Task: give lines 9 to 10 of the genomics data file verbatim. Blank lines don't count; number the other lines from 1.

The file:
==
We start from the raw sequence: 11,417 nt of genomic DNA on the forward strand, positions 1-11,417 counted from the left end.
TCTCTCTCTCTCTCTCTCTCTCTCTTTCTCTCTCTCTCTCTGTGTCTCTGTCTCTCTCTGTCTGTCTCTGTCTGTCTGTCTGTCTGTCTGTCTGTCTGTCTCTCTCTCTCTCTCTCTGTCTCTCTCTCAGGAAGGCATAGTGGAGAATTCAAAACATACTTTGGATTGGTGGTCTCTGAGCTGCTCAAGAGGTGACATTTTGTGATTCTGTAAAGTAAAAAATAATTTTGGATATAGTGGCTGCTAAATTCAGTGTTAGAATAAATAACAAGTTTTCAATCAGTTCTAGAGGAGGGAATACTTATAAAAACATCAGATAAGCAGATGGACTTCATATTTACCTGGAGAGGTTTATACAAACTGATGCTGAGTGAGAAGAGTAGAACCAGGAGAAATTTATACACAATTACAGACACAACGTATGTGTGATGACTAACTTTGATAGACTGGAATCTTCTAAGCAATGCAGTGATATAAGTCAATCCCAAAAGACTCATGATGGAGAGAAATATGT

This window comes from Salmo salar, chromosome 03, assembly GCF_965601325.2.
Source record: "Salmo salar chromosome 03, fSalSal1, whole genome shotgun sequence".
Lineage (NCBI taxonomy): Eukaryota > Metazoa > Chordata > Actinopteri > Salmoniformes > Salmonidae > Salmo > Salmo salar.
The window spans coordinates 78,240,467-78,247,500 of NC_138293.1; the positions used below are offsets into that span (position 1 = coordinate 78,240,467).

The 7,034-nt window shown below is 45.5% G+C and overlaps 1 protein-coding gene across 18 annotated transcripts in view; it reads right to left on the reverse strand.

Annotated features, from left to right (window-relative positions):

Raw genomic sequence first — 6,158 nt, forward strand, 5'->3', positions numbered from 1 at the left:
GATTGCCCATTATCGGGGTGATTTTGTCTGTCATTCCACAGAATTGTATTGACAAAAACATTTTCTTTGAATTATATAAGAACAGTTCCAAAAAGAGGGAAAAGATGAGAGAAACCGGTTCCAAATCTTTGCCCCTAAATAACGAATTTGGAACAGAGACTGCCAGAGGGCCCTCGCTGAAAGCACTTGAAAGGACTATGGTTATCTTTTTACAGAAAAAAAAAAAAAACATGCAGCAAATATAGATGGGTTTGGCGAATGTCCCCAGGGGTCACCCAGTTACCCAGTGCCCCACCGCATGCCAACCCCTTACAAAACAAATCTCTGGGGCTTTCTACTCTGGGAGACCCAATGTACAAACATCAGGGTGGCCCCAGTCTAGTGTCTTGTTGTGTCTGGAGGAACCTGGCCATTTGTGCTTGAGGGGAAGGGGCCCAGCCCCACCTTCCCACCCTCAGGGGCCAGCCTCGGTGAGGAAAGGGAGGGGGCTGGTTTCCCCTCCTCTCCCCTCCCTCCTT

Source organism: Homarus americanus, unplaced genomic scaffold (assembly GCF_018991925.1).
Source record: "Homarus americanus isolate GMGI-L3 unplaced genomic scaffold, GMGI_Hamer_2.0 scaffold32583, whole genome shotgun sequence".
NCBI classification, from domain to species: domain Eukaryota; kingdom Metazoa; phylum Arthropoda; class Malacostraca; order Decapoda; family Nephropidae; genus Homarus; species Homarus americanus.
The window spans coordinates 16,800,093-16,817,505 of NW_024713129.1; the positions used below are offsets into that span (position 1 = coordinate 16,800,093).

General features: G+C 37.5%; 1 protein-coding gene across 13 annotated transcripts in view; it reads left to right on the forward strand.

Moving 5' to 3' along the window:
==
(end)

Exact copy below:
Raw genomic sequence first — 6,158 nt, forward strand, 5'->3', positions numbered from 1 at the left:
GATTGCCCATTATCGGGGTGATTTTGTCTGTCATTCCACAGAATTGTATTGACAAAAACATTTTCTTTGAATTATATAAGAACAGTTCCAAAAAGAGGGAAAAGATGAGAGAAACCGGTTCCAAATCTTTGCCCCTAAATAACGAATTTGGAACAGAGACTGCCAGAGGGCCCTCGCTGAAAGCACTTGAAAGGACTATGGTTATCTTTTTACAGAAAAAAAAAAAAAACATGCAGCAAATATAGATGGGTTTGGCGAATGTCCCCAGGGGTCACCCAGTTACCCAGTGCCCCACCGCATGCCAACCCCTTACAAAACAAATCTCTGGGGCTTTCTACTCTGGGAGACCCAATGTACAAACATCAGGGTGGCCCCAGTCTAGTGTCTTGTTGTGTCTGGAGGAACCTGGCCATTTGTGCTTGAGGGGAAGGGGCCCAGCCCCACCTTCCCACCCTCAGGGGCCAGCCTCGGTGAGGAAAGGGAGGGGGCTGGTTTCCCCTCCTCTCCCCTCCCTCCTT